In the U.S., where the economic discussion is often dominated by hand-wringing about “secular stagnation” and declinism, growth remains subpar and unemployment stubbornly high. Yet the explosion in shale gas and oil production made possible by hydraulic fracturing and horizontal drilling are, the Ineos founder says, set to reinvigorate the U.S. economy. Mr. Ratcliffe sees an America in which a boom, driven by cheap energy, is already well under way.
A chemical engineer turned industrialist, Mr. Ratcliffe left Exxon XOM -2.75% for the private-equity firm Advent in the late 1980s. Some four years later, he got back into running a chemicals company when he helped lead the buyout of a BP BP.LN -1.12%chemical plant in Hythe. He took the resulting company, Inspec, public before leaving again to buy out Inspec’s Antwerp plant, which formed the starting point of what has become Ineos. Much of its growth into today’s $43 billion a year behemoth has come through acquisitions, the biggest of which was its purchase of BP’s chemicals business in 2005.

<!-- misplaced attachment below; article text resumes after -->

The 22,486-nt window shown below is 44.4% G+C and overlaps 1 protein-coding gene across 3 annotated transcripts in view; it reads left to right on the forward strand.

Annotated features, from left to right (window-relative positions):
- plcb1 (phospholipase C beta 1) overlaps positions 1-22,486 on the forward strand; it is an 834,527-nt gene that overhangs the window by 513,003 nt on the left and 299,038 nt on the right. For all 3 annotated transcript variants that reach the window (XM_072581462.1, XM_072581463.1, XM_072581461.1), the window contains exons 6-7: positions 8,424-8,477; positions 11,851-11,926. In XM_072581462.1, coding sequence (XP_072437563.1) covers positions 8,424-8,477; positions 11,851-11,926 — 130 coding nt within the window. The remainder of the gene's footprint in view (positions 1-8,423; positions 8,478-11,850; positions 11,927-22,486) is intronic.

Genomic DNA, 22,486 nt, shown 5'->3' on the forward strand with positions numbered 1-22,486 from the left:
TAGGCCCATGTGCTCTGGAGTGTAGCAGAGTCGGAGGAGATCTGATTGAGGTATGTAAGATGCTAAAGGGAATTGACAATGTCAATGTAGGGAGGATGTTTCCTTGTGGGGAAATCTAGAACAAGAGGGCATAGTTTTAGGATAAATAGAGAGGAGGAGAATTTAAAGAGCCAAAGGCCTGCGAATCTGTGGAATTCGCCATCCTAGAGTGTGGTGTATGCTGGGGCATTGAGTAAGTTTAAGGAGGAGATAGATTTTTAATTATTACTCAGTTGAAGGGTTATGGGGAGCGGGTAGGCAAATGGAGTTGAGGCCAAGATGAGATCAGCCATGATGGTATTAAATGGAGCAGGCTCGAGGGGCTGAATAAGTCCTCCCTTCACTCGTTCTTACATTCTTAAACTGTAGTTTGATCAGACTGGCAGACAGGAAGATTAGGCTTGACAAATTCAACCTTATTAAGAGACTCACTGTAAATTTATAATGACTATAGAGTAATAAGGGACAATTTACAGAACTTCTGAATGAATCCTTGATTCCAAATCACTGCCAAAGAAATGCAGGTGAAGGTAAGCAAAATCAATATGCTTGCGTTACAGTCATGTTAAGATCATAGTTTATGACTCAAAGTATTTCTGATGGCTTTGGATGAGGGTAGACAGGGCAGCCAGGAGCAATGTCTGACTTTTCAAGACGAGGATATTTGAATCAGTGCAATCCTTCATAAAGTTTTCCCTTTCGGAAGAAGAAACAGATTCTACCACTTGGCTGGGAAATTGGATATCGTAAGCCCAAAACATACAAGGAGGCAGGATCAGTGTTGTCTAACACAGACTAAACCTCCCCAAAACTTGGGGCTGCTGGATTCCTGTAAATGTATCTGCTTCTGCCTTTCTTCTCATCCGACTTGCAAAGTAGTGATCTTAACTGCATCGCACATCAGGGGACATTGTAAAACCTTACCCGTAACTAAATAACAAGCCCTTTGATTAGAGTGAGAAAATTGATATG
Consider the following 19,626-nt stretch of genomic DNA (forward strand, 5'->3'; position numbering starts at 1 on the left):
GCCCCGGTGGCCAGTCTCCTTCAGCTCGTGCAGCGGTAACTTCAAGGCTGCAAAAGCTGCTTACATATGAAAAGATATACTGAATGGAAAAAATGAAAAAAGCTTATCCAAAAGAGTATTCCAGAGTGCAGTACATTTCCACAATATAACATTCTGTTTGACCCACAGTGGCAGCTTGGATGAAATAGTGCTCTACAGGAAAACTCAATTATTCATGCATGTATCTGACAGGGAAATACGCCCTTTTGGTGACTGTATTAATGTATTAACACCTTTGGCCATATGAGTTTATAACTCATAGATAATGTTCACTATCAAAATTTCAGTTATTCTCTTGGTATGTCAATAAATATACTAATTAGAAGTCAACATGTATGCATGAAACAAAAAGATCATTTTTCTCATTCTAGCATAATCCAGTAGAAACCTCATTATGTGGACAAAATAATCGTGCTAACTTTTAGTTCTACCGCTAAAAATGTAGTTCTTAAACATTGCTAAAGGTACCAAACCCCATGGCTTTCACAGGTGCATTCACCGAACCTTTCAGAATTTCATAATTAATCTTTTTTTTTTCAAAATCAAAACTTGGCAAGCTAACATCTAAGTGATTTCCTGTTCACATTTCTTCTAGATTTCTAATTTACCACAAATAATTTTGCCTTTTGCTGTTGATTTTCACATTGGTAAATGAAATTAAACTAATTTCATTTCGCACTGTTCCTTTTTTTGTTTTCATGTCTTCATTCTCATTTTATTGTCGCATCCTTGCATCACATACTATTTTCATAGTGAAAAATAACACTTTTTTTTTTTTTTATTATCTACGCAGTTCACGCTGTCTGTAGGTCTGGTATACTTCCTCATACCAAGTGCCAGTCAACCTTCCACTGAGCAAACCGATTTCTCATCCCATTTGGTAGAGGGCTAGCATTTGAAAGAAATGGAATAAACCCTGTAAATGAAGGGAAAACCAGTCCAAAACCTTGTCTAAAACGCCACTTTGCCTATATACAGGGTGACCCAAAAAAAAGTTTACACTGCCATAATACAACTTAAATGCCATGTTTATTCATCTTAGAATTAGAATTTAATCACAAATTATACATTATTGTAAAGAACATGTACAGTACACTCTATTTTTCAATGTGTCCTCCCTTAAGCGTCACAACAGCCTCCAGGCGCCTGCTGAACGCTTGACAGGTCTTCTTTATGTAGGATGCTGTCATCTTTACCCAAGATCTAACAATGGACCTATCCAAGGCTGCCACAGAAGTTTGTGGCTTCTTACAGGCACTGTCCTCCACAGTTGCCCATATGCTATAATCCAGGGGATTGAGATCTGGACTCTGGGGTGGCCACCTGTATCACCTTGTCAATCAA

But for all the deal-making, Mr. Ratcliffe insists he is “a manufacturer at heart,” born and reared in Manchester, England—where, he notes, “the whole Industrial Revolution began.” These days he is one of Britain’s richest citizens, owning about two-thirds of the privately held Ineos.
Most people think of oil and gas as fuels, but to Ineos they’re “feedstocks” for making things. Ineos turns petrochemicals into plastics and related materials in massive plants known in the business as “crackers.” Cracking is the chemical process by which natural gas and crude oil are broken down into ethylene. From ethylene, Mr. Ratcliffe says, “you produce polyethylene, polyester, PVC—all the world’s biggest plastics,” which make up the stuff of modern life. Everything from soda bottles and fleece jackets to car bumpers and computer cases comes ultimately from the natural gas or oil that petroleum companies pull out of the ground.